When Molly arrives at work, her first act is to insert her diaphragm and change into the clothes she brings – a blue dress that turns her into a woman who might work as a secretary in an office, rather than the photographer she arrives as. Molly’s colleague, the college student Dawn, who we later learn is writing an essay on ‘the peculiar nature of Communist charisma’, arrives twenty minutes late for her shift, angry at being kept late the night before. Molly tells Dawn she has covered for her, implying that the boss, Lucy, has already called that morning to check in. Molly’s first appointment is a regular who only usually pays for half an hour, but this morning he wants a full hour. Molly tells Dawn she is only going to record it as a half, a practice many of the women do throughout the day, keeping extra money where they can.
Molly’s day is busy. Clients rotate through the brothel, puncturing the possibility of leisure and rest – interrupting conversation, magazine reading, lunch. Every client is required to have an appointment, so the phone rings frequently, always needs answering. On the other end of the phone is sometimes the next appointment, sometimes timewasters who don’t make an appointment, sometimes prank calls, sometimes the boss. The women can’t leave the phone unattended, in case Lucy is calling to check on them. At one point, all of the women are occupied and, of course, that’s when Lucy calls. On busy nights at the pizza place, when the phone just wouldn’t stop, we would, exhausted, leave the phone off the hook, take no orders for a bit, risk the boss calling, steal back some time.
The single day at the brothel involves so many different relationships – between the women, with the clients, with the boss – all of which sit within broader structures. There is racism, such as when Lucy tells an interviewee, who is black, not to expect as much work as the white women. There is classism, in the way Lucy treats Dawn, who is coded as less privileged than the other women – or at least less able (or unwilling) to perform the middle-class respectability that Lucy demands. There is homophobia too, when one of the new women doesn’t want to perform ‘a show’ with Molly, explaining that she has always ‘been afraid of dykes’. There are the relationships with clients, whom the women have nicknames for, and whose preferences and desires the women mock amongst themselves. Some clients are easy, some are demanding, and some are misogynistic – one of Molly’s regulars calls her a ‘whore’ and takes pleasure in being able to do so.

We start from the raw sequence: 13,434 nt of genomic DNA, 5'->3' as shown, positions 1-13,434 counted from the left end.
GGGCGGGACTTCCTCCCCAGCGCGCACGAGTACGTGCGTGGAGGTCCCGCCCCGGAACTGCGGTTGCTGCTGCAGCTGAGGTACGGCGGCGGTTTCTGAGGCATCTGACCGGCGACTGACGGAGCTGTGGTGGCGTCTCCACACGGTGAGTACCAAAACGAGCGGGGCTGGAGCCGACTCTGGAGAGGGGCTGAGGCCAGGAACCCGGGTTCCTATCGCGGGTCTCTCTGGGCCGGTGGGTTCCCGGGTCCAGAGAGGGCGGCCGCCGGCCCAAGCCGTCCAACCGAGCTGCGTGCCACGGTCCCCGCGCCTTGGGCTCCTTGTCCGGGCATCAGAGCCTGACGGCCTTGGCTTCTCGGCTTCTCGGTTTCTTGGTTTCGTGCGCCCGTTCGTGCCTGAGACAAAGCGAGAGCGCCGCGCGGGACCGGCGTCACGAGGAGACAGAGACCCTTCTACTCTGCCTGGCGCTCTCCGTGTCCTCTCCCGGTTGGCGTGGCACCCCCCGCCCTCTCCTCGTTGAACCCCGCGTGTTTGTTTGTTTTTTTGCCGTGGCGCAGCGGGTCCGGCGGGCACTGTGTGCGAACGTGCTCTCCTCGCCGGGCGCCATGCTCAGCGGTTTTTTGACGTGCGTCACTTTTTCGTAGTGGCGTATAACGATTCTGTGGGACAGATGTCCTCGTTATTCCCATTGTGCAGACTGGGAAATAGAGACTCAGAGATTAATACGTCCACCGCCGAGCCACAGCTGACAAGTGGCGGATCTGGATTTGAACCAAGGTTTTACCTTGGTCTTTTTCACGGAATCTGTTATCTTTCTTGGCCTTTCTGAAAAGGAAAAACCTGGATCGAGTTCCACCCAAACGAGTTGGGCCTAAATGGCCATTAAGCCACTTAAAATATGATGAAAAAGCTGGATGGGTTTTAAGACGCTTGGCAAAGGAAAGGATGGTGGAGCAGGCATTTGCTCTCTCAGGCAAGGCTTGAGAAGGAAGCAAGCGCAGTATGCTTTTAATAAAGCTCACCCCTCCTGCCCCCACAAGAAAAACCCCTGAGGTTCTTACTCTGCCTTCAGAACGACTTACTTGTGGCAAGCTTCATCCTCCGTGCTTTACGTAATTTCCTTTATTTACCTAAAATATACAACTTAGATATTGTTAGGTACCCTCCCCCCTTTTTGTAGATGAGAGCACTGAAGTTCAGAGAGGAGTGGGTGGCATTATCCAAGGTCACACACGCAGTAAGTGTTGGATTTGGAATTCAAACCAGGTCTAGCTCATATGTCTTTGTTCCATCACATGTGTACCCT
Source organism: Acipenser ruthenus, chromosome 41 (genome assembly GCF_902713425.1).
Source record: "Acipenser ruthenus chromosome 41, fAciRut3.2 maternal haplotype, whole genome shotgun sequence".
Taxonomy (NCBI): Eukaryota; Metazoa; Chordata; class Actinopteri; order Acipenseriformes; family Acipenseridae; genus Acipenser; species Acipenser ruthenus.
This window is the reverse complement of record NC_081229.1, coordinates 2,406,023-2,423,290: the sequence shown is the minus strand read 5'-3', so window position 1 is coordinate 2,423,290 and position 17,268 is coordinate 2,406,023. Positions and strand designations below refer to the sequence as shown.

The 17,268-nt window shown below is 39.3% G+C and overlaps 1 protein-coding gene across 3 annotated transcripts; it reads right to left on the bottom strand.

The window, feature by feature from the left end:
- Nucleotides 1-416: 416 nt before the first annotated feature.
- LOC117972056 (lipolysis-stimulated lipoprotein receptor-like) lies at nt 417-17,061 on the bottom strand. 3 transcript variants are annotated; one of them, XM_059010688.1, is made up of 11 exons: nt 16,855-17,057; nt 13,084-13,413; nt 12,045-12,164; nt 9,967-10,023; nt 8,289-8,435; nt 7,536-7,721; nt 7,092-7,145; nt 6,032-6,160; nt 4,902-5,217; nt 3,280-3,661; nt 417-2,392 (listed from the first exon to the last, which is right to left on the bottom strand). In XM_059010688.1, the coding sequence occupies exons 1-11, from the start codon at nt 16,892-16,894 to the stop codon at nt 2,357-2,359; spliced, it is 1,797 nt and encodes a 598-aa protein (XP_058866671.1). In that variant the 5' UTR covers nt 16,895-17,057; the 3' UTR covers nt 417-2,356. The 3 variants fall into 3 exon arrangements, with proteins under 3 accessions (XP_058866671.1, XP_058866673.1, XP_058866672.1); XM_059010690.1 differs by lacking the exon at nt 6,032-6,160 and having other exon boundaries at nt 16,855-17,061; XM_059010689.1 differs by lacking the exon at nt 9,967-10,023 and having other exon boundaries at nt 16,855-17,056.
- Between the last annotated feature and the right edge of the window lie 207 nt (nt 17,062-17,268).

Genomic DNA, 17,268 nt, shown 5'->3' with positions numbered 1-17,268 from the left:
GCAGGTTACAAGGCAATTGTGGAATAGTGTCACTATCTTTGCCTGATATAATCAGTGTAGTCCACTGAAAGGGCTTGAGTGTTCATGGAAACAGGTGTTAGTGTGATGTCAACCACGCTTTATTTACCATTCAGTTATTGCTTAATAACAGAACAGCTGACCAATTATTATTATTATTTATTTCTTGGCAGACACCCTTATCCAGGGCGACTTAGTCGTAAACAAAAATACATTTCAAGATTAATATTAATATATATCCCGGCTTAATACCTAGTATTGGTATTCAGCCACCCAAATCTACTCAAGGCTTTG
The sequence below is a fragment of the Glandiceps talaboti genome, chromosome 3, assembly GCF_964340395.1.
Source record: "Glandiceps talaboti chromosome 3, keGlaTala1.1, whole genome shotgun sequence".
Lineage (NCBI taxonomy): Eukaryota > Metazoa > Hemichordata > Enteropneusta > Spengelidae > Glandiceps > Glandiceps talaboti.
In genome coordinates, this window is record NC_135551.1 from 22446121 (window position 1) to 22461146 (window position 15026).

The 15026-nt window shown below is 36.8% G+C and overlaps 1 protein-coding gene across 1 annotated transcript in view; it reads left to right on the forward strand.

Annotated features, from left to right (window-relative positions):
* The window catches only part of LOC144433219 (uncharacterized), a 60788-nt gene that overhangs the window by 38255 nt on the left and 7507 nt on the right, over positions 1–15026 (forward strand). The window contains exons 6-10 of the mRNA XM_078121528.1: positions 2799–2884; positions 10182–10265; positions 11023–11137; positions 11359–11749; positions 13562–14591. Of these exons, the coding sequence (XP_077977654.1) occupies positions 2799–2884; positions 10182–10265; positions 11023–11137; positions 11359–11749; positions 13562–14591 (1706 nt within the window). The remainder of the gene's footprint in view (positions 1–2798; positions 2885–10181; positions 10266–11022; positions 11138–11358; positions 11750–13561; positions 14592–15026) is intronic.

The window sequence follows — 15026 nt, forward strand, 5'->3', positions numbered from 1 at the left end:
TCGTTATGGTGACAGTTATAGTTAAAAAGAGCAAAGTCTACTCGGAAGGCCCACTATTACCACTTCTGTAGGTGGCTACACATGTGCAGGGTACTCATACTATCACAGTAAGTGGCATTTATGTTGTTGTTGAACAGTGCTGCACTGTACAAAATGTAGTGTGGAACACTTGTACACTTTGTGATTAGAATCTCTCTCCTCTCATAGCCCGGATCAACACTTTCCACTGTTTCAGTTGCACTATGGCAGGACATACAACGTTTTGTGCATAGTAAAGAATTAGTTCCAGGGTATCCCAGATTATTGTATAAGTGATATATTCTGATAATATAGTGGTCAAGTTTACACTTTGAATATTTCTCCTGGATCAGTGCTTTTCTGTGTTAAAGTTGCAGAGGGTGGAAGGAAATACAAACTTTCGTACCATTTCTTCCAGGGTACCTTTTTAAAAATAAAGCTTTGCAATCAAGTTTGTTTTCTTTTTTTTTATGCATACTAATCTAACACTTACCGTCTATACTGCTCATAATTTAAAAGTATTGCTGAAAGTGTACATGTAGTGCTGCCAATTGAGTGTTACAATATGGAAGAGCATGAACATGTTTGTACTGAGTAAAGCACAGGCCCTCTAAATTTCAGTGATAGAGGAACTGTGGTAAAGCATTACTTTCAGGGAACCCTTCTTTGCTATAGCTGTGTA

Lucy, the manipulative boss, emerges as the film’s villain. She is derided by the women for the way she performs superiority, and for her expectation that the women should feel grateful to be working for her. Lucy tells them how much worse it could be, what other brothels make women do. She tells them she keeps them safe, healthy. Towards the end of Molly’s shift, Lucy asks her to stay and work the evening shift as well. Molly tries to refuse but Lucy pleads for her to stay, listing all the favours she does for her, all the ways she treats Molly so well. Molly is meant to feel like she owes Lucy something for this treatment. It is manipulative logic that erases the structures of power that they work within – it erases the fact that Lucy profits from Molly’s labour, that good working conditions shouldn’t be a privilege. At the end of her double-shift Lucy tells Molly that ‘it wasn’t so bad, you made a lot of money’. Molly responds that Lucy means that she made a lot of money for her, before asking, hands on hips, ‘have you ever heard of surplus value?’